Now I have to say, I believe I have the best friends in the world. Almost all of my friends and family were incredibly loving and supportive. I'm not sure how I could have gotten through losing the baby without them. And while love and support are important, so are shared experiences. For two years I had lots of love and support but very little shared experiences. The blogworld gave me that on a daily basis. It has been an important part of processing our losses and the struggle to get pregnant.

Now I mostly just read blogs. I occasionally will comment, but just reading is mostly enough for me. I know some people make real friendships online, but that just hasn't seemed to happen for me. I'm not sure why. Maybe I don't read and write regularly enough. And I think I have hard enough time really opening up to people and communicating in real, face-to-face life with people I have know for years. I get my comfort from just reading and writing and lurking about the blogworld. And I think that's okay.

But this blogger who is ending her blog? I will really miss her. Which feels a little weird because I don't really KNOW her. Although actually, I probably know things about her that people in her real life don't know. And our shared experiences make us kindred spirits in a way. I honestly feel like we could be friends in real life. And I know she would have continued to make me laugh and cry if she were to write about the joys and challenges of being a mother. I will miss her, but at the same time, I don't need her like I did before. I don't need to read as much and I don't need to write as much because I am in a different place I accomplished the goal and so did she - we birthed our babies. They are here, alive and healthy. Having my son doesn't erase the past or make me forget what it took to bring him into my life, but it sure does help.

So adios my favorite blogger. And thank you.

Tuesday, March 16, 2010

The Birth Story

I went to a St. Paddy's Day party this past Saturday and saw some friends I used to work with. The friends I worked with when I lost the baby. Who covered my classes, wrote lesson plans, found ways for me to get paid for the sick days even though I had used up my allotment for the year, who packed up my room when I had the second loss and missed the end of the school year, who still invite me to all their events even though I haven't worked with them in two years. They are truly wonderful people. The best people I've ever worked with. Why oh why did I leave that job?

But that's not what this post is about. I mention the party because they asked me about the birth and as I was telling the story I realized I'm already forgetting things. Greg corrected me a couple of times or added things I had COMPLETELY forgotten (which is probably for the best). So before I forget all the gory details, I shall attempt to get the story down for posterity's sake.

I had Braxton Hicks contractions for weeks before I gave birth. We even ended up in Labor and Delivery twice because they were so frequent. They weren't really painful, just uncomfortable. So on Christmas Eve, when they went from uncomfortable to painful, I didn't think TOO much of it. I had been running around all day getting ready for Christmas - wrapping presents, baking, doing laundry. I thought I was just overdoing it. I just needed to drink a bunch of water and get off my feet. But when we went to my parents house for dinner, I started keeping my eye on the clock and told the husband not to drink too much just in case. As the night went on, they got more painful and more regular, but I think I was in denial. I kept saying, "I'm sure this isn't it." My family told me afterwards that they could tell that I was actually in pain and that this WAS in fact it. While we were opening presents, I felt like I was in a fog. I kept having to stop and concentrate to get through them. I even had my sister in law do a little trim on my hair. I joked that if I was going to have my baby that night, I wanted my hair to look good in the pictures. I guess I am just THAT vain. And actually, after 32 hours of labor, the only thing that looked good in the pictures was my baby and my hair. But I am jumping ahead...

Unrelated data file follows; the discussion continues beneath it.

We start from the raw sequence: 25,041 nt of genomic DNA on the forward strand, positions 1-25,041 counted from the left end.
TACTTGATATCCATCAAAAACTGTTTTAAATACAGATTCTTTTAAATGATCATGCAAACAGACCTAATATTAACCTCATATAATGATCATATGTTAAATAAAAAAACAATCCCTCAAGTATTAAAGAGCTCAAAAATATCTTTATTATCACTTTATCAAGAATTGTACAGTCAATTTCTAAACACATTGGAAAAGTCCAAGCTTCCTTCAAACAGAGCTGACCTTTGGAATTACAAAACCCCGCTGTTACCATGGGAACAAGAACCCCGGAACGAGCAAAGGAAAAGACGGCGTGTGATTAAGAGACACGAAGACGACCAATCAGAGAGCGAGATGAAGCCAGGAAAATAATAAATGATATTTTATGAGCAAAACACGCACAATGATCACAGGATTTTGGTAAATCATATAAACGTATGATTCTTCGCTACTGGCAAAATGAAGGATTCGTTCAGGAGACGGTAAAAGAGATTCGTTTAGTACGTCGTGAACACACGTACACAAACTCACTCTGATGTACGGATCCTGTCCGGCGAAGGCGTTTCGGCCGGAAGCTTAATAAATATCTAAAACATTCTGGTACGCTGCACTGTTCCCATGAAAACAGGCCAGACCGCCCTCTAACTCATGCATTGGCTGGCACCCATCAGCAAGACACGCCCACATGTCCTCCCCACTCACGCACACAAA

When Greg and I got home and I decided to call Labor and Delivery because the contractions were 5 to 6 minutes apart. They told me that since my water hadn't broken and I hadn't lost the plug to just stay at home for the time being - take a shower, try to sleep, etc. I did take a shower and I tried to sleep but I couldn't. The pain was too bad. It got progressively worse and worse. When they were about 4 minutes apart, I decided we were going in. By this time, it was 6 o'clock in the morning on Christmas Day. We were so excited because we were going to get a baby for Christmas!

At this point, the contractions were really starting to hurt. Not just hurt, but HURT. I was SURE they would check me right in and out would come a baby a couple of hours later. Ha. The triage nurse checked me and said I was only 1 and a half centimeters dilated!!! I was like....EXCUSE ME? Even though I had lost my plug in the bathroom while changing in to the hospital gown (which, by the way was GUH-ROSS - the plug, not the gown), she was about to send me home or out for a walk. But then I felt a whole bunch of wetness in the nether-region. She checked me and said "Well, your water broke, that's your ticket in." Woo hoo! Again, I was SURE that now that my water had broken, things would start moving along and we would have a baby in a few hours. Ha.